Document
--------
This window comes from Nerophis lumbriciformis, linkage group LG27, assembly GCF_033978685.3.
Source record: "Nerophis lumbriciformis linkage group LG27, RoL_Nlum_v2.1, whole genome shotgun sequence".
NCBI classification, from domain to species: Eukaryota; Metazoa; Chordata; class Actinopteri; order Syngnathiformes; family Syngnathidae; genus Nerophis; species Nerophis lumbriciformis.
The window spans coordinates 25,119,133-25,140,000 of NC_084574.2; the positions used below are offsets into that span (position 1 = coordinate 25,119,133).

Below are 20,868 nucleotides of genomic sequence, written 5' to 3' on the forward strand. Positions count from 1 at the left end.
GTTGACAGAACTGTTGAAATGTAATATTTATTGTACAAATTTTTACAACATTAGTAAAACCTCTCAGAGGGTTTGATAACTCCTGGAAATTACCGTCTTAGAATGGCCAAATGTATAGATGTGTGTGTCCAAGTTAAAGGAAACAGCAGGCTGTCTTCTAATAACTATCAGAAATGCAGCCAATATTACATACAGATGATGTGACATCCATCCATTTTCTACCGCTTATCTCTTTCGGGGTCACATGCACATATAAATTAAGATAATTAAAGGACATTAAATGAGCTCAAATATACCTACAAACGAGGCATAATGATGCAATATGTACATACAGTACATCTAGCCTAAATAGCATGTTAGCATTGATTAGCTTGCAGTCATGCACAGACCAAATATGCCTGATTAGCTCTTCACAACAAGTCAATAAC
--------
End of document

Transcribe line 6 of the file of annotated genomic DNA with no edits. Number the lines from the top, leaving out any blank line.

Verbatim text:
GTTGACAGAACTGTTGAAATGTAATATTTATTGTACAAATTTTTACAACATTAGTAAAACCTCTCAGAGGGTTTGATAACTCCTGGAAATTACCGTCTTAGAATGGCCAAATGTATAGATGTGTGTGTCCAAGTTAAAGGAAACAGCAGGCTGTCTTCTAATAACTATCAGAAATGCAGCCAATATTACATACAGATGATGTGACATCCATCCATTTTCTACCGCTTATCTCTTTCGGGGTCACATGCACATATAAATTAAGATAATTAAAGGACATTAAATGAGCTCAAATATACCTACAAACGAGGCATAATGATGCAATATGTACATACAGTACATCTAGCCTAAATAGCATGTTAGCATTGATTAGCTTGCAGTCATGCACAGACCAAATATGCCTGATTAGCTCTTCACAACAAGTCAATAAC